When it comes to setting up a firm or managing compliance, Matt Sonnen, founder and president of PFI Advisors, noted, “That is one of the big things that keeps advisors up at night.”

Yet the momentum of growth has given rise to a cottage industry of support; specialists exist in all aspects of an independent business from start-up to compliance and on to inorganic growth and M&A—including custodians, service providers, lenders, investors, consultants, attorneys and recruiters.

Shirl Penney, founder and CEO of Dynasty Financial Partners, thinks that this burgeoning support ecosystem is actually responsible in part for the continued growth of the independent space, with “really strong potential to not only continue the movement but perhaps even accelerate it,” as it allows more and more advisors to fill in talent gaps and focus on their core competencies. As the ability to fill in gaps continues to grow, more and more advisors are getting comfortable with making the leap.

5. How do firms achieve maximum enterprise value?

All of our guests agree that those firms built with the end in mind are the ones that will realize the greatest value at the end of the day.

Identifying the key attributes that create value is the starting point. Liz Nesvold, founder and managing partner of Silver Lane Advisors (recently acquired by Raymond James), found that those firms with “real franchise value” possess a strong operational infrastructure; a deep bench of talent; replicable processes; scalability; an intense focus on growth; and solid client relationships built on long-term trust and confidence.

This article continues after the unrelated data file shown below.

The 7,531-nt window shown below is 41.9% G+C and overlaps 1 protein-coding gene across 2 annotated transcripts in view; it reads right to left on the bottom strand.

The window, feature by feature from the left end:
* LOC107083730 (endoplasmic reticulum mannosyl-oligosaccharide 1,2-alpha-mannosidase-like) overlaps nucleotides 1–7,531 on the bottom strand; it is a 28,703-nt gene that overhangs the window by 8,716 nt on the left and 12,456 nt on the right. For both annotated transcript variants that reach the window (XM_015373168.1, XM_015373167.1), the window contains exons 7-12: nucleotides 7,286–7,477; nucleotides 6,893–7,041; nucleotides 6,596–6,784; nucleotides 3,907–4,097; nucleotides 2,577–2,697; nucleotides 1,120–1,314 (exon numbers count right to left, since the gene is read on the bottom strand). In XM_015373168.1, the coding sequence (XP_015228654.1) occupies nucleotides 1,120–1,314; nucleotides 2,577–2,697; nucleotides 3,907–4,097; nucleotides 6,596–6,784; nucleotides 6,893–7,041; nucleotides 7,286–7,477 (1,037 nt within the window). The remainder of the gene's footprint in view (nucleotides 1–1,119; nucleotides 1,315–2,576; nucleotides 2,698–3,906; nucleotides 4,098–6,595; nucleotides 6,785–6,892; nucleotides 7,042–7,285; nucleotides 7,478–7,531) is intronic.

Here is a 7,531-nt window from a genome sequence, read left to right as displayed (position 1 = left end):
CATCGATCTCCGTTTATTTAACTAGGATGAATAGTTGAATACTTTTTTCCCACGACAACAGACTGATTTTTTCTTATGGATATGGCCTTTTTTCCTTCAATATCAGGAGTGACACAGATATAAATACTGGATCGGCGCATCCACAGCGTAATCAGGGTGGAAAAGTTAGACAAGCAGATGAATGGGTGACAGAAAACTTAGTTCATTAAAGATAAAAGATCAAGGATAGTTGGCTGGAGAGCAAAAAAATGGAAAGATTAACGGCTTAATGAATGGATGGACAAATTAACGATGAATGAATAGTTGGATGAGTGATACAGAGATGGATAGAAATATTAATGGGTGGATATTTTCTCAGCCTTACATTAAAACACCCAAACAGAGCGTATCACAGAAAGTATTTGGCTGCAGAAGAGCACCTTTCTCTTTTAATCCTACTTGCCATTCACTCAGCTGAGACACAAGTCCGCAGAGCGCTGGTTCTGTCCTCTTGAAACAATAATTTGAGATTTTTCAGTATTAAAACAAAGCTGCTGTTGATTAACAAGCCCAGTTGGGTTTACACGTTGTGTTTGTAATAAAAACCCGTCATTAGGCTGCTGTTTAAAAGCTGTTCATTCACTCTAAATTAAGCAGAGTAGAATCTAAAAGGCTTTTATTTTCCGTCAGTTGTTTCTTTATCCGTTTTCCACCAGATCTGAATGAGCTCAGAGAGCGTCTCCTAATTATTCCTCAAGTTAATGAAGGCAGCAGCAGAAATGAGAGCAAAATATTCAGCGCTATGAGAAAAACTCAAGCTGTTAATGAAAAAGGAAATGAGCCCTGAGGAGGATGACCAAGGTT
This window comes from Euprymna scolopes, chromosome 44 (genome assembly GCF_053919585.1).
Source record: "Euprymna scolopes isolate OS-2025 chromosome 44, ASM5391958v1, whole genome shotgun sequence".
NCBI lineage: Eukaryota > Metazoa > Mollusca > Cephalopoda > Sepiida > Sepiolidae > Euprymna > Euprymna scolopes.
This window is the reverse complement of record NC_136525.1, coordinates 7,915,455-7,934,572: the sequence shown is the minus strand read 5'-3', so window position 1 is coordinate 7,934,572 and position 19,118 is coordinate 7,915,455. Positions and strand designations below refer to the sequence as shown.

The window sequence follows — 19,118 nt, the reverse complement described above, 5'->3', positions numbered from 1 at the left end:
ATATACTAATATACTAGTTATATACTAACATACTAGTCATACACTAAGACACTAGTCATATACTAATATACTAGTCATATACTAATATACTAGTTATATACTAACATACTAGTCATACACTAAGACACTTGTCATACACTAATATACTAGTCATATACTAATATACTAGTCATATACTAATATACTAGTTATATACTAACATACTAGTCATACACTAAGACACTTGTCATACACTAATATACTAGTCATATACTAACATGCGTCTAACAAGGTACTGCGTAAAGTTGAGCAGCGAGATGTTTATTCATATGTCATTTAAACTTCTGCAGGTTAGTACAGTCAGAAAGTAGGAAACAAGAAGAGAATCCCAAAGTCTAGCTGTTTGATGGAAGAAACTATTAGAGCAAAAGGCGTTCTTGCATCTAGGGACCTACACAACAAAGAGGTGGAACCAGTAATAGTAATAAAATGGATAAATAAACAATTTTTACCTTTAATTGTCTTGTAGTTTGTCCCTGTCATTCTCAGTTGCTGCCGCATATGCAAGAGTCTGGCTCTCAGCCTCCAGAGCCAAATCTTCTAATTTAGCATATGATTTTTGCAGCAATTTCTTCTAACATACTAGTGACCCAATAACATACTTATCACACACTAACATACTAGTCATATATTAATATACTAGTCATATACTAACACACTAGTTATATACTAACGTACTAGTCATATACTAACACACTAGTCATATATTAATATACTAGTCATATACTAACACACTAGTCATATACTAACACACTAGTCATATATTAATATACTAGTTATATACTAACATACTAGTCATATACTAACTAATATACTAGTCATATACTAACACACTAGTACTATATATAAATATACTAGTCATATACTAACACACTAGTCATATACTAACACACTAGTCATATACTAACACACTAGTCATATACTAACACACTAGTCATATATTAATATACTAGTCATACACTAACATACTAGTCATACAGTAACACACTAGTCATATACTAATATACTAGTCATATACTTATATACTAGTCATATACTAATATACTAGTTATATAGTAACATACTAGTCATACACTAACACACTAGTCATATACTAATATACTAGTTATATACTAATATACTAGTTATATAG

And that value is not created by accident. As she put it, “When building with the end in mind, you’re essentially building out the attributes that will make you attractive.”

Liz also described what she, and many other industry leaders see as one of the most opportunity-rich environments for independent firm owners. That is, there’s plenty of capital out there for “franchise players”—so those who build it the right way from the start find themselves with many favorable options.

Despite all of the positive news and enormous growth of the space, the reality is that not everyone was meant to be a business owner. But for those who are curious about what it means to go independent, yet not sure where to gain an objective and thorough understanding of all the space has to offer, we challenge you listen to the podcast. If nothing else, it will give you a fresh understanding of a vastly changed industry landscape.